Our survey said…




I bought a new car. On delivery day it was in the showroom draped in a royal blue cloth with a sign saying Reserved for Mr Onassis. The salesman before handing me the keys mumbled in an apologetic fashion “The Sales Manager likes to talk to every customer when they take delivery…”

The Sales Manager didn’t waste much time. He said that I’d shortly be receiving a call from a company who surveys new car buyers to find out what they thought of the dealership. Then he slipped in the hard sell. “They’ll ask you to mark us on a scale of 1 to 10. Only 9 and 10 are positive; anything below that is negative.”

The survey duly arrived. I declined to answer even though I was very happy with the car and the dealership.

Days later my bank called me. I was probably going to be asked to rate my bank. From a list of phrases from very displeased to very pleased I had to choose the phrase that best described my experience. “Please be sure to say you’re very pleased with our service. Anything else is considered negative”. Again I declined to do the survey even though my bank is pretty awful.

Last week a hotel that Act Now Training uses did the same thing. Please let us know what you think of our hotel. This time the hotel manager foolishly put his suggestion “Actually it’s a yes/no question; anything under 8 is negative. We need 9s and 10s” in an email. Now we have the evidence that the practice exists. Previously the conspiracy had only survived by word of mouth.

I haven’t answered yet.

What value does a survey have when the surveyees are primed to deliver the response the company wants? Is every survey result is the product of a self selecting group – the group of people who like to give high scores in surveys? Or is there another group like me who never participate in the survey who feel there’s no value in a survey where the traditional Likert scale has been morphed into a 50/50 shot? Most brits are stiff upper lip types who won’t take a survey if their views would have been critical in case someone contacted them afterwards.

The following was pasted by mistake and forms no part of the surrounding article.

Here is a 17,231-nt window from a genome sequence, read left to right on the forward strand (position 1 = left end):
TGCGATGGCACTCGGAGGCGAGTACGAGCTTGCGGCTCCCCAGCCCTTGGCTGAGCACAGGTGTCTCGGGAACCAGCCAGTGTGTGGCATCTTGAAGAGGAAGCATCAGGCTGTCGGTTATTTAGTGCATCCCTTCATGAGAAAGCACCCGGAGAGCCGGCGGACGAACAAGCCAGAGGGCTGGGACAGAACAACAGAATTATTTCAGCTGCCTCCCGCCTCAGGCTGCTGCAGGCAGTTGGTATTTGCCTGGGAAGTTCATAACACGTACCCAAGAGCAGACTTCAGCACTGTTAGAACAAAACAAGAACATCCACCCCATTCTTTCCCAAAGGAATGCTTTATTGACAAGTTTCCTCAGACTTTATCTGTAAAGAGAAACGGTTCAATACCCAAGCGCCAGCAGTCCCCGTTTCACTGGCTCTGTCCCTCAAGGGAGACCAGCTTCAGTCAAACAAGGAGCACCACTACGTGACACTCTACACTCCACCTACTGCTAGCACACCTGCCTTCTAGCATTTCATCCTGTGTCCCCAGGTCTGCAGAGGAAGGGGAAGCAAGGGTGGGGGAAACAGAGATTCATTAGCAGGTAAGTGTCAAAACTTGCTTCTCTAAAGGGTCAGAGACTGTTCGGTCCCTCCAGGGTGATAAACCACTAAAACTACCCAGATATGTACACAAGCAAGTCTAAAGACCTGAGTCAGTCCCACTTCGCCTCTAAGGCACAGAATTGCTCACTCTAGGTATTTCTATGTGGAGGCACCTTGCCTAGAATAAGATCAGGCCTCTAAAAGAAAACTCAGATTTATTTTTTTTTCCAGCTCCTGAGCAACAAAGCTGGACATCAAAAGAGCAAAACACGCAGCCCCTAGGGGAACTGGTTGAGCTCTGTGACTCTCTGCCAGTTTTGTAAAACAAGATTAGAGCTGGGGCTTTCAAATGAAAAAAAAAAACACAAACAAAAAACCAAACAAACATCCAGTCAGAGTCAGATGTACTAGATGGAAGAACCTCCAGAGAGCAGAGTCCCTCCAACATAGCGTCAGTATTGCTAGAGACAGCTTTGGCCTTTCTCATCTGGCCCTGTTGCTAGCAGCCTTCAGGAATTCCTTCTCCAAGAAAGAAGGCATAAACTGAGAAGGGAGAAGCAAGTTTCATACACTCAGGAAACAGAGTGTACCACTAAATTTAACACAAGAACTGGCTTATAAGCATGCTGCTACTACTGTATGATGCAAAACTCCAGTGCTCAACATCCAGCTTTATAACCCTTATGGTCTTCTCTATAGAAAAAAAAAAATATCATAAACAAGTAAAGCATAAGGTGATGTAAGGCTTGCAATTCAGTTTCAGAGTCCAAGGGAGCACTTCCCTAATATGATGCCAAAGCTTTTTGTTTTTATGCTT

Is the information age producing better information or is the value or a survey subjective, objective or merely the result of a carefully orchestrated customer manipulation.

This article already had 12,500 likes before I posted it. Find them on Ebay.

Paul Simpkins is a Director and Trainer at Act Now Training Ltd. He will be delivering the internationally recognized BCS certificate in Data Protection in June. If you are interested in this or any other Act Now training courses on Information governance, please visit our website www.actnow.org.uk

Author: actnowtraining

Act Now Training is Europe's leading provider of information governance training, serving government agencies, multinational corporations, financial institutions, and corporate law firms. Our associates have decades of information governance experience. We pride ourselves on delivering high quality training that is practical and makes the complex simple. Our extensive programme ranges from short webinars and one day workshops through to higher level practitioner certificate courses delivered online or in the classroom.

2 thoughts on “Our survey said…”

  1. I just say: ‘Thanks for the invitation ….to give my analysis.

    ‘My time is £70 an hour.

    If you want to proceed, I’m sure it wouldn’t take much longer than an hour.

    But it’s money upfront’.

    …….I can’t think why I haven’t had one taker.

  2. Standard practice within many organisations *especially* those who want to claim that they have *consulted* . I have lost count of the consultations I have seen in the public sector where the questions have been written to trigger a guided response, makes me disbelieve any consultation that comes out of one particular local (to me) ps organisation.

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